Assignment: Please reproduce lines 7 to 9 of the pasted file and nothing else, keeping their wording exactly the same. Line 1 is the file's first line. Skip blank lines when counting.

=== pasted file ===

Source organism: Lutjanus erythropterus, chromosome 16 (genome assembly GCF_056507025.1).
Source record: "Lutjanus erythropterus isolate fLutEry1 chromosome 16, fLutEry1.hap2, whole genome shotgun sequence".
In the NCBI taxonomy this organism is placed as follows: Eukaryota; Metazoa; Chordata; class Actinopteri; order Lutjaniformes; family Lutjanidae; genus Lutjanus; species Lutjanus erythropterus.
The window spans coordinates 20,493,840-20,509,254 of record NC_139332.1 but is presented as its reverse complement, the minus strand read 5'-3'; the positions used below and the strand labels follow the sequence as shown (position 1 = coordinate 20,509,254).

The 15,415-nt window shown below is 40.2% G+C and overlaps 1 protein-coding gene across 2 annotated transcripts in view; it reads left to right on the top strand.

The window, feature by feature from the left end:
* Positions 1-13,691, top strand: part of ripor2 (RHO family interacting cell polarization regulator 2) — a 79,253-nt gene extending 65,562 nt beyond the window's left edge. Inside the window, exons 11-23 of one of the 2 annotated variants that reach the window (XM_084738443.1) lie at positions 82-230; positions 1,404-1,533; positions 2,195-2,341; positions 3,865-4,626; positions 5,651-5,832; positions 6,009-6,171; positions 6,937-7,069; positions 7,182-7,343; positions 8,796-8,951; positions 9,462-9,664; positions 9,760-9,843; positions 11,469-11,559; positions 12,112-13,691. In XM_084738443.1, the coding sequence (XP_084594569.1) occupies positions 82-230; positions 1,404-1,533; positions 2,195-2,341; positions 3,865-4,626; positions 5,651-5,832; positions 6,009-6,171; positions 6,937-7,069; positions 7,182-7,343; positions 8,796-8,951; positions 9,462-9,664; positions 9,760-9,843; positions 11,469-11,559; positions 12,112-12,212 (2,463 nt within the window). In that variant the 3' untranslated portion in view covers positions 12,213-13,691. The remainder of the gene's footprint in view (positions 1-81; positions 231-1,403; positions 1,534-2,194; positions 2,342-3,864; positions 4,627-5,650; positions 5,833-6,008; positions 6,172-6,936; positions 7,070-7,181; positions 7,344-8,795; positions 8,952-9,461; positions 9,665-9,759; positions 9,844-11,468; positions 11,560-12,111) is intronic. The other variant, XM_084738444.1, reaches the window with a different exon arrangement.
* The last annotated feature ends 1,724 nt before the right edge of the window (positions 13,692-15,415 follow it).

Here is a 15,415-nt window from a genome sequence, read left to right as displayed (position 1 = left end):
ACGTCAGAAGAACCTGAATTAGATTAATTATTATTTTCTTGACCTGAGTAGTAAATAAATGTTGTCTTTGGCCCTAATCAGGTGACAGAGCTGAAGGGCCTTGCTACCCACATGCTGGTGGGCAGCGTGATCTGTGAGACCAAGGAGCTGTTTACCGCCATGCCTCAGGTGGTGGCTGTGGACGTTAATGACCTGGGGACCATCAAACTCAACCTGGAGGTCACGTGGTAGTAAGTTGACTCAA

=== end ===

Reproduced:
* Positions 1-13,691, top strand: part of ripor2 (RHO family interacting cell polarization regulator 2) — a 79,253-nt gene extending 65,562 nt beyond the window's left edge. Inside the window, exons 11-23 of one of the 2 annotated variants that reach the window (XM_084738443.1) lie at positions 82-230; positions 1,404-1,533; positions 2,195-2,341; positions 3,865-4,626; positions 5,651-5,832; positions 6,009-6,171; positions 6,937-7,069; positions 7,182-7,343; positions 8,796-8,951; positions 9,462-9,664; positions 9,760-9,843; positions 11,469-11,559; positions 12,112-13,691. In XM_084738443.1, the coding sequence (XP_084594569.1) occupies positions 82-230; positions 1,404-1,533; positions 2,195-2,341; positions 3,865-4,626; positions 5,651-5,832; positions 6,009-6,171; positions 6,937-7,069; positions 7,182-7,343; positions 8,796-8,951; positions 9,462-9,664; positions 9,760-9,843; positions 11,469-11,559; positions 12,112-12,212 (2,463 nt within the window). In that variant the 3' untranslated portion in view covers positions 12,213-13,691. The remainder of the gene's footprint in view (positions 1-81; positions 231-1,403; positions 1,534-2,194; positions 2,342-3,864; positions 4,627-5,650; positions 5,833-6,008; positions 6,172-6,936; positions 7,070-7,181; positions 7,344-8,795; positions 8,952-9,461; positions 9,665-9,759; positions 9,844-11,468; positions 11,560-12,111) is intronic. The other variant, XM_084738444.1, reaches the window with a different exon arrangement.
* The last annotated feature ends 1,724 nt before the right edge of the window (positions 13,692-15,415 follow it).

Here is a 15,415-nt window from a genome sequence, read left to right as displayed (position 1 = left end):